When it comes to building apps for mobile devices, organizations have several types of mobile apps to choose from. In this case, the mobile app type does not refer to what the app will allow its users to do but how the app will be generated.
Applications specific to a specific device or platform, such as Android or iOS, are called native applications. These apps run directly on the device’s operating system, use platform-provided languages and frameworks, and are deployed through the OS-specific store or marketplace. Native apps usually have full access to all features and hardware of the devices they run on.
Teams can code into the app in the languages and frameworks of their choice, then compile the code for each operating system the app needs to run on using platforms like Xamarin. Cross-platform apps, as they are called, allow teams to run on many different devices and reuse a lot of code, although bridging code is more work than developing for a single platform.
Progressive Web Apps
A mix of native apps and progressive web apps, hybrid apps are natively coded containers that run web apps. This combination allows the app to access more device features and hardware and run on more device types while maintaining a single codebase. For all their benefits, hybrid apps typically don’t match the performance of other types of mobile apps.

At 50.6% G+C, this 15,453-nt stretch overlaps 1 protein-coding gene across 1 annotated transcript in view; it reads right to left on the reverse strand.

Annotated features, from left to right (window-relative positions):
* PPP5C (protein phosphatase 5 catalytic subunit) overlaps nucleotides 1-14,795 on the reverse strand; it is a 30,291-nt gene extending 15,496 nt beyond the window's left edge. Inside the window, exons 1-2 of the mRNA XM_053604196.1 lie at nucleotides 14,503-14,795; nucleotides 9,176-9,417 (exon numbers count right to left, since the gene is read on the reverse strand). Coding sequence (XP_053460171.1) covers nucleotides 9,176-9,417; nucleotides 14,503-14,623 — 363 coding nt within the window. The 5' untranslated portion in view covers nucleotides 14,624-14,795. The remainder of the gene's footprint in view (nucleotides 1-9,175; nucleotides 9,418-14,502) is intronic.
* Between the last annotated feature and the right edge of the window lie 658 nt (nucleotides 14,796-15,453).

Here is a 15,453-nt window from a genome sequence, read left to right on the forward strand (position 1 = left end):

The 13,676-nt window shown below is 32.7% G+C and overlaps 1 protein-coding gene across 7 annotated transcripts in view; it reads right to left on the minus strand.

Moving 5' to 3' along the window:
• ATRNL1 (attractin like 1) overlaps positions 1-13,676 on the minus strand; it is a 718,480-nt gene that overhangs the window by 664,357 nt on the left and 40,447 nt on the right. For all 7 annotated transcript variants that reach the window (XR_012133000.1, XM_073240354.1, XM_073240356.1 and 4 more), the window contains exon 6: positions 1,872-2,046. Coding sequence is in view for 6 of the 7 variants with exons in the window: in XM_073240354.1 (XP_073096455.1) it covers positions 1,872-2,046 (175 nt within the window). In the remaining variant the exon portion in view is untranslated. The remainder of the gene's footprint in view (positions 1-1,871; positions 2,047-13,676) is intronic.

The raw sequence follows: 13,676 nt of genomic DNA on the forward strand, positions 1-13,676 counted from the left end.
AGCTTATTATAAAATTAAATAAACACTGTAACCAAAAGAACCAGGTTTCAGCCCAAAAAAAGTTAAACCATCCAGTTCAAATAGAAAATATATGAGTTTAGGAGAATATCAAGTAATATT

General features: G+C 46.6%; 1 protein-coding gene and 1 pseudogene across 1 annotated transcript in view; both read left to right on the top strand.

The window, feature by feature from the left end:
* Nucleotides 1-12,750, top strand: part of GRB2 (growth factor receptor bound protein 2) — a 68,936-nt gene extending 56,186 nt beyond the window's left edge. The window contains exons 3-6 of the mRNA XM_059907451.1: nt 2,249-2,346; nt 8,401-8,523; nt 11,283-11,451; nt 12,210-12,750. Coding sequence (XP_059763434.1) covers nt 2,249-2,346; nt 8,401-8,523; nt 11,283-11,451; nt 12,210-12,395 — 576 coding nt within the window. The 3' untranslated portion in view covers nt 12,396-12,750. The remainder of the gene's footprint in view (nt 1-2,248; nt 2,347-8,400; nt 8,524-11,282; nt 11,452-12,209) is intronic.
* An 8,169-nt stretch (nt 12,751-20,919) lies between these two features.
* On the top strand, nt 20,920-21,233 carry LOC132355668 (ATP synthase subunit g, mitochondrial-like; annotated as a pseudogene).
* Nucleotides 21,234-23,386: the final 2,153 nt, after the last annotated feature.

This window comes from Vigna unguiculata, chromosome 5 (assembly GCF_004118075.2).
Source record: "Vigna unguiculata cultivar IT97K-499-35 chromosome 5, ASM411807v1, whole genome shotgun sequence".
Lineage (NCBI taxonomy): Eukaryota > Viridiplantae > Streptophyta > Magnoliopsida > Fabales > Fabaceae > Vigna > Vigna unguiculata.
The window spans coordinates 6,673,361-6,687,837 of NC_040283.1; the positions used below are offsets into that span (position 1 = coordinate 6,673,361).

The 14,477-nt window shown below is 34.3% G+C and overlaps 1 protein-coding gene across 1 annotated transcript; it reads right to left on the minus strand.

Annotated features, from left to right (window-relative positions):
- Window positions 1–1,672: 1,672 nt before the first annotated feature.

Type of Mobile Application to Generate
The type of mobile app development an organization chooses to build has serious implications on the tools, platforms, infrastructure, languages available to their teams, app distribution, number of codebases to maintain, devices on which the app is running, and even what the app can do.
When deciding what type of mobile app to build, it helps to consider who your users will be and what they need from the app. For example, if they primarily use one type of device or operating system, it’s best to use a native app. Apps that don’t rely on hardware or GPS sensors might be well suited for progressive or hybrid web apps, but maybe not if your users don’t have good connectivity. If your users are members of your business or organization, you may want to consider a different mobile strategy. And, of course, it all depends on the expertise you have available within your organization or through a partner.